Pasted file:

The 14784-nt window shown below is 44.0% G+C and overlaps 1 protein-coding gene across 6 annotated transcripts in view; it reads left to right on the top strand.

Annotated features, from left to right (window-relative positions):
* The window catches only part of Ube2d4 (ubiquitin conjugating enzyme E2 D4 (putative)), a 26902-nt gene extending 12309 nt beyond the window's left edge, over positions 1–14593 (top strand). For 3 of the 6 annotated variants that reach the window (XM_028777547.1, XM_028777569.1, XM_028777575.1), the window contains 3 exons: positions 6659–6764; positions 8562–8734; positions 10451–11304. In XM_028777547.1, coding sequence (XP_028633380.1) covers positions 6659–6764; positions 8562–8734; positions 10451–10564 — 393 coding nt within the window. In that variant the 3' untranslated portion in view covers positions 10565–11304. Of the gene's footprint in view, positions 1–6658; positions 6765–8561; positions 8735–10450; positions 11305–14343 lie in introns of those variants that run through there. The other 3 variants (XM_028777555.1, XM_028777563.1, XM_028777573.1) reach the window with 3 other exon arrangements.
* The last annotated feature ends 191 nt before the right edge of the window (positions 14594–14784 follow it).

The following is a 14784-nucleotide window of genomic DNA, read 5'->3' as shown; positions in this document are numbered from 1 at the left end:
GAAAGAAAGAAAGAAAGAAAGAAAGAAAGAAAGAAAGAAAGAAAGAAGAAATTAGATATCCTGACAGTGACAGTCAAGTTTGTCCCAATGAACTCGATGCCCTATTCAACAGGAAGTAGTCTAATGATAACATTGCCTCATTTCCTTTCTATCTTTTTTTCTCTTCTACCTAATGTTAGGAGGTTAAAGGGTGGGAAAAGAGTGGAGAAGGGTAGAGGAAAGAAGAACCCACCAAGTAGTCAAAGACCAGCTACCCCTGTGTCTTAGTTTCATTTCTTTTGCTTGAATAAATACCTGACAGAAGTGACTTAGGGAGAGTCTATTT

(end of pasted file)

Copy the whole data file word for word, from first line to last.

The 14784-nt window shown below is 44.0% G+C and overlaps 1 protein-coding gene across 6 annotated transcripts in view; it reads left to right on the top strand.

Annotated features, from left to right (window-relative positions):
* The window catches only part of Ube2d4 (ubiquitin conjugating enzyme E2 D4 (putative)), a 26902-nt gene extending 12309 nt beyond the window's left edge, over positions 1–14593 (top strand). For 3 of the 6 annotated variants that reach the window (XM_028777547.1, XM_028777569.1, XM_028777575.1), the window contains 3 exons: positions 6659–6764; positions 8562–8734; positions 10451–11304. In XM_028777547.1, coding sequence (XP_028633380.1) covers positions 6659–6764; positions 8562–8734; positions 10451–10564 — 393 coding nt within the window. In that variant the 3' untranslated portion in view covers positions 10565–11304. Of the gene's footprint in view, positions 1–6658; positions 6765–8561; positions 8735–10450; positions 11305–14343 lie in introns of those variants that run through there. The other 3 variants (XM_028777555.1, XM_028777563.1, XM_028777573.1) reach the window with 3 other exon arrangements.
* The last annotated feature ends 191 nt before the right edge of the window (positions 14594–14784 follow it).

The following is a 14784-nucleotide window of genomic DNA, read 5'->3' as shown; positions in this document are numbered from 1 at the left end:
GAAAGAAAGAAAGAAAGAAAGAAAGAAAGAAAGAAAGAAAGAAAGAAGAAATTAGATATCCTGACAGTGACAGTCAAGTTTGTCCCAATGAACTCGATGCCCTATTCAACAGGAAGTAGTCTAATGATAACATTGCCTCATTTCCTTTCTATCTTTTTTTCTCTTCTACCTAATGTTAGGAGGTTAAAGGGTGGGAAAAGAGTGGAGAAGGGTAGAGGAAAGAAGAACCCACCAAGTAGTCAAAGACCAGCTACCCCTGTGTCTTAGTTTCATTTCTTTTGCTTGAATAAATACCTGACAGAAGTGACTTAGGGAGAGTCTATTT